Jamil Davis, co-manager of rapper G-Eazy, bursts through a dressing room door on NBC’s 8th floor with exciting news.
“They just approved,” he says. “You can say ‘bitch’ and ‘slut.'”
The rules of late-night TV are justifiably a little foreign to 25-year-old Gerald “G-Eazy” Gillum, a six-foot-four white guy who looks less like an emerging Bay Area rapper and more like a chiseled, slick, Fifties retro-rebel from a Lana Del Ray video. Today’s appearance on Late Night With Seth Meyers is his first on national television — currently his highest traditionally demarcated signpost of “fame” in a seven-year career obsessed with attaining it. How high this crescendo will go is still anybody’s guess, but success hasn’t eluded G-Eazy. His debut album These Things Happen (released indie but distro’d via RED) debuted at Number Three, handily outselling new releases from established, media-dominating acts like Phish, Mastodon, Ab-Soul and Riff Raff. A whopping eight of his music videos can boast more than 2 million views on YouTube. The outlets that generally cover hip-hop generally don’t cover him, and he has yet to see a print feature from a major magazine, but regularly sells out shows across the country.
TV, however, is a new challenge. Eazy couldn’t sleep that well last night and didn’t sleep the night before. He says he’s experiencing shakiness and has a weakness in his stomach, but he doesn’t seen especially nervous, sinking into a chair, legs and arms splayed. “Oh God, I’m fucking shaking in my boots right now. I’m as cold as ice and I’m going to knock it out of the park but I’m nervous as fuck,” he says. “It’s all muscle memory. I’ve played so many shows. I’ve probably performed more than most rappers at this stage of my career,” he adds. “I’ve played over 250 shows for sure, four 40-day tours… Whatever, this is all familiar territory, this is just a different platform.”
Since 2007, G-Eazy built from the ground up, starting with a splash of MySpace virality around the saccharine Auto-Tune trifle “Candy Girl” and slowly evolving into his current minimalist aesthetic, constructing a hyphy-centric sound and building a dedicated audience the old-fashioned way — touring relentlessly, working hard and dreaming big. You can witness the discipline of Gillum and the Eazy machine as he sound-checks. For the second chorus of the bounce-woozer “Far Alone,” Eazy puts his hand to his right ear. Is this an “I can’t hear you” to the hypothetical audience or an “I can’t hear my monitor” to a very real soundman? As he runs through the song a fifth and sixth time, it becomes clear, yes, this is instinctual. Co-manager Matt Bauerschmidt approaches Eazy and HBK Gang’s Jay Ant (he’s helping on the chorus), and suggests how to time their giddy mid-song jumps. Back in the green room, Davis approaches Ant and says — like a command, not a suggestion — “We got ‘bitch’ cleared for a reason, so you gotta say it.” Indeed, when the explosive performance airs on Seth Meyers that evening, you can see G-Eazy’s hand to his ear, the timed pogo and hear Jay Ant’s swears.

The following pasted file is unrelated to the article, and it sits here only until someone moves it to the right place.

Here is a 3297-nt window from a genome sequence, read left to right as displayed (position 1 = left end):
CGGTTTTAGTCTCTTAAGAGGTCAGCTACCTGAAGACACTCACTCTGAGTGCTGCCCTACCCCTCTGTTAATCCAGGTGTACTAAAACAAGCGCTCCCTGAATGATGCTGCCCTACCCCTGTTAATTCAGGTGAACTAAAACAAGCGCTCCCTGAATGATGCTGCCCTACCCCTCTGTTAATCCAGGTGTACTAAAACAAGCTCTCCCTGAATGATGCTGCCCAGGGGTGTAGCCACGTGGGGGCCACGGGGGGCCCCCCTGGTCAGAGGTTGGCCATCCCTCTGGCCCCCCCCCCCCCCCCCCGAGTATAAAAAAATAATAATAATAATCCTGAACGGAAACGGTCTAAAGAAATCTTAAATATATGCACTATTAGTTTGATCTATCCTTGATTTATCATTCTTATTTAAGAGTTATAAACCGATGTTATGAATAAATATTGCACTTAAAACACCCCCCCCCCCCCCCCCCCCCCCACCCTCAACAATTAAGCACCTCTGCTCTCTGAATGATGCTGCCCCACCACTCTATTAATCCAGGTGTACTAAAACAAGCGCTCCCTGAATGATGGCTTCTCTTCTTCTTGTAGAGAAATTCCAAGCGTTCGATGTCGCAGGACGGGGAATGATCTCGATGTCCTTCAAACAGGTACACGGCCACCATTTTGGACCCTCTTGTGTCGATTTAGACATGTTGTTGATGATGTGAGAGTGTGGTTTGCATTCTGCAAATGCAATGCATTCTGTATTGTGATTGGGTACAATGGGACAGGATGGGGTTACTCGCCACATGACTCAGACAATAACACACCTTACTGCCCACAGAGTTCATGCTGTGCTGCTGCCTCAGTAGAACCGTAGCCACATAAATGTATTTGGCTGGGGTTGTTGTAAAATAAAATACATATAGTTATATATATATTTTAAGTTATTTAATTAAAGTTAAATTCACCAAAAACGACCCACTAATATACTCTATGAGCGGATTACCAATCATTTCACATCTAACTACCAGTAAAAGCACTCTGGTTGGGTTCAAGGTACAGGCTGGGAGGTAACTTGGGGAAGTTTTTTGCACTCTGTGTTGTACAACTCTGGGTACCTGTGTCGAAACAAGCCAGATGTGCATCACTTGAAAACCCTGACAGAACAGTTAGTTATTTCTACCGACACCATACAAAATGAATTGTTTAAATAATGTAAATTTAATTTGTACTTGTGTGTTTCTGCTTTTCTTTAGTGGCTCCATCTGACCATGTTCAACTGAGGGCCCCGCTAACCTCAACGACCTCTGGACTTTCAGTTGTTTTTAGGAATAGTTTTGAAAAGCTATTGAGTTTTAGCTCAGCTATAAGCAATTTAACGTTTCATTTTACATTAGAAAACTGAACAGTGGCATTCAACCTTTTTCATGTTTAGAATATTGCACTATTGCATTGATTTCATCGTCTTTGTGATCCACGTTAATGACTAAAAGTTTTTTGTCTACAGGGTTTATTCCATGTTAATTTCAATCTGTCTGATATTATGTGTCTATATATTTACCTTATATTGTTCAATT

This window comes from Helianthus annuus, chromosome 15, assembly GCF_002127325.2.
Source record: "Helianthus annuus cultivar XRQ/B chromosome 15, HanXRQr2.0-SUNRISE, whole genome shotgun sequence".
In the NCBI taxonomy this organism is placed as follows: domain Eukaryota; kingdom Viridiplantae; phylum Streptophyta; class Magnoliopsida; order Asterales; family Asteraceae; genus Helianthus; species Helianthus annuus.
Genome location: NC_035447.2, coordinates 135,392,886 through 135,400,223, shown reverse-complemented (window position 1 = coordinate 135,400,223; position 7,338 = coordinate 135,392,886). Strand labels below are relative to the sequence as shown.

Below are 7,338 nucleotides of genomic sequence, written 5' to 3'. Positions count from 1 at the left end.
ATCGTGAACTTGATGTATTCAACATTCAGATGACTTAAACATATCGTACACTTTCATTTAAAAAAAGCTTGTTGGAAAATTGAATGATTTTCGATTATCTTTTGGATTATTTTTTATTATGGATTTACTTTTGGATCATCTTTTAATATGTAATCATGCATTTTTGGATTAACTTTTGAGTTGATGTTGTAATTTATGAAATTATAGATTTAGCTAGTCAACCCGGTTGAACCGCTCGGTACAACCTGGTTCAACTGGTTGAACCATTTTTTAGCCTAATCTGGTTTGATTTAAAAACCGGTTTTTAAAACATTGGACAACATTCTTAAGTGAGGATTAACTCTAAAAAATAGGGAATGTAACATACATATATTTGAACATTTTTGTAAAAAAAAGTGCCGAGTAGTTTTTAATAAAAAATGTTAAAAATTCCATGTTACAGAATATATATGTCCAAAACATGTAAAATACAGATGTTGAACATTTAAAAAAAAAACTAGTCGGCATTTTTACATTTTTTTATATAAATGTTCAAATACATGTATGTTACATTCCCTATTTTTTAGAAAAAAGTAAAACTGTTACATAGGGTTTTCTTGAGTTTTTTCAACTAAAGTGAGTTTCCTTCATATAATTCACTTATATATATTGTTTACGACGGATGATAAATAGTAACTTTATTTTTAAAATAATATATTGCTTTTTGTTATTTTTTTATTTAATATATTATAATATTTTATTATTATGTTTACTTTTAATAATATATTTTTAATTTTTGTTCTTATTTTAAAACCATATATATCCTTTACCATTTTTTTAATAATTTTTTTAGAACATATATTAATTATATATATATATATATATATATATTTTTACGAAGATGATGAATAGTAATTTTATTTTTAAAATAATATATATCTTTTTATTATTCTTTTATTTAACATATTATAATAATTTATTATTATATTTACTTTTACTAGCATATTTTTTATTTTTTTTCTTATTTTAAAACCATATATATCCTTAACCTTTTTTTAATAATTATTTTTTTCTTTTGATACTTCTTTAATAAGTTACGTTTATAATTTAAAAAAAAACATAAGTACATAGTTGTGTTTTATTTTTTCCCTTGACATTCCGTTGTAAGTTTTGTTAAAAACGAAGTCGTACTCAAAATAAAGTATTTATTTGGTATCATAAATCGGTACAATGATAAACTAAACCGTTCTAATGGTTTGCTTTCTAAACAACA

G-Eazy’s been on the grind for a while. “I had a job since I was old enough to work, since I was like 14,” says the MC, who spent his teens working at mom and pop chain of restaurants, Top Dog. “That’s the only way we brought money in. My mom was a single parent. She taught at two different schools part time and so if I wanted something I had to go and work for it.” His mother, artist Suzanne Olmsted, helped him discover the fame monster too. He remembers, early on, her showing him Beatles films like A Hard Days Night in which the Fab Four were chased by screaming fans.
“I was like ‘those guys are super cool,'” he says. “I was never the coolest kid growing up, but I wasn’t a loser either, I was somewhere in between, but I always liked the prettiest girls. And I don’t know, I wanted to be that quarterback-type of person but I was never any good at sports, I was into music instead. I never looked at it as a hobby. I looked at it as my career from day one and people would say I was foolish for that. But… I wanted to take this to the moon because why not?